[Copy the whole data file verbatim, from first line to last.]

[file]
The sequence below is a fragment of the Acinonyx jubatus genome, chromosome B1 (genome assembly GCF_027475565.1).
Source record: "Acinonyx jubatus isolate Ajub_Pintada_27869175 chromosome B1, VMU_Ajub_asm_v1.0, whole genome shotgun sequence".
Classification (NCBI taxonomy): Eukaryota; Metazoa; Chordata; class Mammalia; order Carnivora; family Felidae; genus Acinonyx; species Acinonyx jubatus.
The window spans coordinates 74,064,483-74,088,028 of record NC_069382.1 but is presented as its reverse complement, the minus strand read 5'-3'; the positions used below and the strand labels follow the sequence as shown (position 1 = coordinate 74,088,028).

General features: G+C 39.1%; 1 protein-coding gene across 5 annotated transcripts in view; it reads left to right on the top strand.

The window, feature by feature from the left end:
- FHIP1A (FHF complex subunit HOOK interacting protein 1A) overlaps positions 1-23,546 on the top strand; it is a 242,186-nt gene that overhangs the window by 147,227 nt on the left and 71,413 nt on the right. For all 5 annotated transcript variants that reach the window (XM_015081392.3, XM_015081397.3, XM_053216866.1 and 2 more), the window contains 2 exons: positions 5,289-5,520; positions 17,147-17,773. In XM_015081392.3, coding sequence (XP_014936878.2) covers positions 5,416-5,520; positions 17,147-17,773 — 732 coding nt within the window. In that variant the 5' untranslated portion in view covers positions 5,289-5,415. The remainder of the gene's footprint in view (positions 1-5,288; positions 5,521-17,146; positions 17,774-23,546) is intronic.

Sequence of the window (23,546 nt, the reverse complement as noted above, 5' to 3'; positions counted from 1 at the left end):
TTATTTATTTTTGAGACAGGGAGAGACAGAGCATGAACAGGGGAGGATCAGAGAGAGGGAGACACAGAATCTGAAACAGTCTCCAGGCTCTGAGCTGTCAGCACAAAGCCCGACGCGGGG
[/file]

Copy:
The sequence below is a fragment of the Acinonyx jubatus genome, chromosome B1 (genome assembly GCF_027475565.1).
Source record: "Acinonyx jubatus isolate Ajub_Pintada_27869175 chromosome B1, VMU_Ajub_asm_v1.0, whole genome shotgun sequence".
Classification (NCBI taxonomy): Eukaryota; Metazoa; Chordata; class Mammalia; order Carnivora; family Felidae; genus Acinonyx; species Acinonyx jubatus.
The window spans coordinates 74,064,483-74,088,028 of record NC_069382.1 but is presented as its reverse complement, the minus strand read 5'-3'; the positions used below and the strand labels follow the sequence as shown (position 1 = coordinate 74,088,028).

General features: G+C 39.1%; 1 protein-coding gene across 5 annotated transcripts in view; it reads left to right on the top strand.

The window, feature by feature from the left end:
- FHIP1A (FHF complex subunit HOOK interacting protein 1A) overlaps positions 1-23,546 on the top strand; it is a 242,186-nt gene that overhangs the window by 147,227 nt on the left and 71,413 nt on the right. For all 5 annotated transcript variants that reach the window (XM_015081392.3, XM_015081397.3, XM_053216866.1 and 2 more), the window contains 2 exons: positions 5,289-5,520; positions 17,147-17,773. In XM_015081392.3, coding sequence (XP_014936878.2) covers positions 5,416-5,520; positions 17,147-17,773 — 732 coding nt within the window. In that variant the 5' untranslated portion in view covers positions 5,289-5,415. The remainder of the gene's footprint in view (positions 1-5,288; positions 5,521-17,146; positions 17,774-23,546) is intronic.

Sequence of the window (23,546 nt, the reverse complement as noted above, 5' to 3'; positions counted from 1 at the left end):
TTATTTATTTTTGAGACAGGGAGAGACAGAGCATGAACAGGGGAGGATCAGAGAGAGGGAGACACAGAATCTGAAACAGTCTCCAGGCTCTGAGCTGTCAGCACAAAGCCCGACGCGGGG